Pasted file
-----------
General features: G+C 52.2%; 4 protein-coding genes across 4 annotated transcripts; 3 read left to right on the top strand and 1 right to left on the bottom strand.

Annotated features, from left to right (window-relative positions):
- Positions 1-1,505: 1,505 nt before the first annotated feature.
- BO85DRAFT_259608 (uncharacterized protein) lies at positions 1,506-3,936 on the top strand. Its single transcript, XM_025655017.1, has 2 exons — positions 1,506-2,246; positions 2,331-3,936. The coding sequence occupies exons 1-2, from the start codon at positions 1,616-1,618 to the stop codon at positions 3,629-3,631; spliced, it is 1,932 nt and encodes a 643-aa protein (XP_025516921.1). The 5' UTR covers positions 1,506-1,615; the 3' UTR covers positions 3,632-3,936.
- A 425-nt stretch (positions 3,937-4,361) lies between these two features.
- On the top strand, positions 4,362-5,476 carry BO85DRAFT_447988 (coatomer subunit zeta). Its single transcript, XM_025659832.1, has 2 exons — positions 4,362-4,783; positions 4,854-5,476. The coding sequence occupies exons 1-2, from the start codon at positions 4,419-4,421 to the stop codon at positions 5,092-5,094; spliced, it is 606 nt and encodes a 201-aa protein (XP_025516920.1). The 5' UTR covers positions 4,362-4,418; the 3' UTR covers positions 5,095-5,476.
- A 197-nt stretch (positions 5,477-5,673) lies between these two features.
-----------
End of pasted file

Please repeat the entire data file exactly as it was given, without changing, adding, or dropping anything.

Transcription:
General features: G+C 52.2%; 4 protein-coding genes across 4 annotated transcripts; 3 read left to right on the top strand and 1 right to left on the bottom strand.

Annotated features, from left to right (window-relative positions):
- Positions 1-1,505: 1,505 nt before the first annotated feature.
- BO85DRAFT_259608 (uncharacterized protein) lies at positions 1,506-3,936 on the top strand. Its single transcript, XM_025655017.1, has 2 exons — positions 1,506-2,246; positions 2,331-3,936. The coding sequence occupies exons 1-2, from the start codon at positions 1,616-1,618 to the stop codon at positions 3,629-3,631; spliced, it is 1,932 nt and encodes a 643-aa protein (XP_025516921.1). The 5' UTR covers positions 1,506-1,615; the 3' UTR covers positions 3,632-3,936.
- A 425-nt stretch (positions 3,937-4,361) lies between these two features.
- On the top strand, positions 4,362-5,476 carry BO85DRAFT_447988 (coatomer subunit zeta). Its single transcript, XM_025659832.1, has 2 exons — positions 4,362-4,783; positions 4,854-5,476. The coding sequence occupies exons 1-2, from the start codon at positions 4,419-4,421 to the stop codon at positions 5,092-5,094; spliced, it is 606 nt and encodes a 201-aa protein (XP_025516920.1). The 5' UTR covers positions 4,362-4,418; the 3' UTR covers positions 5,095-5,476.
- A 197-nt stretch (positions 5,477-5,673) lies between these two features.